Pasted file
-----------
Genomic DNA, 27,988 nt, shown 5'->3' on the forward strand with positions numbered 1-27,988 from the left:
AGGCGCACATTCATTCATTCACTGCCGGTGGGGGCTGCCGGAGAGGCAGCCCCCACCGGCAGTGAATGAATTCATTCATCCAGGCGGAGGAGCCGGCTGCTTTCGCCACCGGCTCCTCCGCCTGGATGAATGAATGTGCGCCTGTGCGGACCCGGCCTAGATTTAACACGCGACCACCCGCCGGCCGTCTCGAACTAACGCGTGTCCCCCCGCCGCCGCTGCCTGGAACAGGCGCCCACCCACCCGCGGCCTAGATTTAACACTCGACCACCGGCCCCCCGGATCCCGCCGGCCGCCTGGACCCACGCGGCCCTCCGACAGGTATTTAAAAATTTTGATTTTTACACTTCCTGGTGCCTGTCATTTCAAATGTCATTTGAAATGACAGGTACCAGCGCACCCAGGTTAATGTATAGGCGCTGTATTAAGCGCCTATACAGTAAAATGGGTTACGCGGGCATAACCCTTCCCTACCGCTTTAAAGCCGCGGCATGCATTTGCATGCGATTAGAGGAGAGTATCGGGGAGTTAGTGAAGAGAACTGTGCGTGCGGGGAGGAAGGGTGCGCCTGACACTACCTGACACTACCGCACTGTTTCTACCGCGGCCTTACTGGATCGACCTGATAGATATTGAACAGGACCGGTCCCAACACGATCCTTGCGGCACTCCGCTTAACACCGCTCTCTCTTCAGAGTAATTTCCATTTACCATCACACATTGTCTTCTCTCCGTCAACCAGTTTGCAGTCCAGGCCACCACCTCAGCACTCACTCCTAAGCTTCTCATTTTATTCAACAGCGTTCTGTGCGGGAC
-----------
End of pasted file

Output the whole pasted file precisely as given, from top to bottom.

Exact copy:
Genomic DNA, 27,988 nt, shown 5'->3' on the forward strand with positions numbered 1-27,988 from the left:
AGGCGCACATTCATTCATTCACTGCCGGTGGGGGCTGCCGGAGAGGCAGCCCCCACCGGCAGTGAATGAATTCATTCATCCAGGCGGAGGAGCCGGCTGCTTTCGCCACCGGCTCCTCCGCCTGGATGAATGAATGTGCGCCTGTGCGGACCCGGCCTAGATTTAACACGCGACCACCCGCCGGCCGTCTCGAACTAACGCGTGTCCCCCCGCCGCCGCTGCCTGGAACAGGCGCCCACCCACCCGCGGCCTAGATTTAACACTCGACCACCGGCCCCCCGGATCCCGCCGGCCGCCTGGACCCACGCGGCCCTCCGACAGGTATTTAAAAATTTTGATTTTTACACTTCCTGGTGCCTGTCATTTCAAATGTCATTTGAAATGACAGGTACCAGCGCACCCAGGTTAATGTATAGGCGCTGTATTAAGCGCCTATACAGTAAAATGGGTTACGCGGGCATAACCCTTCCCTACCGCTTTAAAGCCGCGGCATGCATTTGCATGCGATTAGAGGAGAGTATCGGGGAGTTAGTGAAGAGAACTGTGCGTGCGGGGAGGAAGGGTGCGCCTGACACTACCTGACACTACCGCACTGTTTCTACCGCGGCCTTACTGGATCGACCTGATAGATATTGAACAGGACCGGTCCCAACACGATCCTTGCGGCACTCCGCTTAACACCGCTCTCTCTTCAGAGTAATTTCCATTTACCATCACACATTGTCTTCTCTCCGTCAACCAGTTTGCAGTCCAGGCCACCACCTCAGCACTCACTCCTAAGCTTCTCATTTTATTCAACAGCGTTCTGTGCGGGAC